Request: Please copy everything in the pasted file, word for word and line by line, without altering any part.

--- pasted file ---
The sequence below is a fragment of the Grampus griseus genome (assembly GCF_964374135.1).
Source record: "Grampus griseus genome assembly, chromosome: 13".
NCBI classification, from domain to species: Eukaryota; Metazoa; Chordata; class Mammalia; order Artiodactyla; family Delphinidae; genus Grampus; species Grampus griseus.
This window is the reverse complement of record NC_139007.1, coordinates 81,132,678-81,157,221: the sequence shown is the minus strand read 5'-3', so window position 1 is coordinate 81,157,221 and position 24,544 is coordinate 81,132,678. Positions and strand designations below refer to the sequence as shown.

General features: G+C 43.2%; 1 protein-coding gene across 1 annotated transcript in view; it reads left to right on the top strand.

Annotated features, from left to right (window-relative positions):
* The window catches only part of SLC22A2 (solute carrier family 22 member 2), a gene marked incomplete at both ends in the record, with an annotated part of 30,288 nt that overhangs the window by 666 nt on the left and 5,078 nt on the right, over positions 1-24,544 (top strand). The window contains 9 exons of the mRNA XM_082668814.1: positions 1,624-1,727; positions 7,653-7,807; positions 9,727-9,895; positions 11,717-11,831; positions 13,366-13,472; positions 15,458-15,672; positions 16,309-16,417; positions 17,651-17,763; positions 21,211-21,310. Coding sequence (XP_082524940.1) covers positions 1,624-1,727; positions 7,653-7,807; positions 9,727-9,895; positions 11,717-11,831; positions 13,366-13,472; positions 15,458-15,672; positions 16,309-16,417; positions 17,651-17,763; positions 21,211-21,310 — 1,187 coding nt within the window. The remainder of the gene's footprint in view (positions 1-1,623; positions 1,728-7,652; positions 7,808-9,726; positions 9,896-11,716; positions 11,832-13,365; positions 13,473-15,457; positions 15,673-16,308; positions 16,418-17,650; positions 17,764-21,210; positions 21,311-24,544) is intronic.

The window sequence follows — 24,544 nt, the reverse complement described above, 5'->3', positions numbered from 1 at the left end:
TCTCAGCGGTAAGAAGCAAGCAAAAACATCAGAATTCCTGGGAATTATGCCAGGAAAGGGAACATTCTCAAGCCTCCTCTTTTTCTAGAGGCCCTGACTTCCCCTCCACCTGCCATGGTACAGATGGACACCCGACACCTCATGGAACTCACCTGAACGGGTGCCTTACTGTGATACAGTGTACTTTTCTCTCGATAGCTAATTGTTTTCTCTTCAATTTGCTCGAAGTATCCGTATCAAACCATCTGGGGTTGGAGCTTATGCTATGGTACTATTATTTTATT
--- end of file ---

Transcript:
The sequence below is a fragment of the Grampus griseus genome (assembly GCF_964374135.1).
Source record: "Grampus griseus genome assembly, chromosome: 13".
NCBI classification, from domain to species: Eukaryota; Metazoa; Chordata; class Mammalia; order Artiodactyla; family Delphinidae; genus Grampus; species Grampus griseus.
This window is the reverse complement of record NC_139007.1, coordinates 81,132,678-81,157,221: the sequence shown is the minus strand read 5'-3', so window position 1 is coordinate 81,157,221 and position 24,544 is coordinate 81,132,678. Positions and strand designations below refer to the sequence as shown.

General features: G+C 43.2%; 1 protein-coding gene across 1 annotated transcript in view; it reads left to right on the top strand.

Annotated features, from left to right (window-relative positions):
* The window catches only part of SLC22A2 (solute carrier family 22 member 2), a gene marked incomplete at both ends in the record, with an annotated part of 30,288 nt that overhangs the window by 666 nt on the left and 5,078 nt on the right, over positions 1-24,544 (top strand). The window contains 9 exons of the mRNA XM_082668814.1: positions 1,624-1,727; positions 7,653-7,807; positions 9,727-9,895; positions 11,717-11,831; positions 13,366-13,472; positions 15,458-15,672; positions 16,309-16,417; positions 17,651-17,763; positions 21,211-21,310. Coding sequence (XP_082524940.1) covers positions 1,624-1,727; positions 7,653-7,807; positions 9,727-9,895; positions 11,717-11,831; positions 13,366-13,472; positions 15,458-15,672; positions 16,309-16,417; positions 17,651-17,763; positions 21,211-21,310 — 1,187 coding nt within the window. The remainder of the gene's footprint in view (positions 1-1,623; positions 1,728-7,652; positions 7,808-9,726; positions 9,896-11,716; positions 11,832-13,365; positions 13,473-15,457; positions 15,673-16,308; positions 16,418-17,650; positions 17,764-21,210; positions 21,311-24,544) is intronic.

The window sequence follows — 24,544 nt, the reverse complement described above, 5'->3', positions numbered from 1 at the left end:
TCTCAGCGGTAAGAAGCAAGCAAAAACATCAGAATTCCTGGGAATTATGCCAGGAAAGGGAACATTCTCAAGCCTCCTCTTTTTCTAGAGGCCCTGACTTCCCCTCCACCTGCCATGGTACAGATGGACACCCGACACCTCATGGAACTCACCTGAACGGGTGCCTTACTGTGATACAGTGTACTTTTCTCTCGATAGCTAATTGTTTTCTCTTCAATTTGCTCGAAGTATCCGTATCAAACCATCTGGGGTTGGAGCTTATGCTATGGTACTATTATTTTATT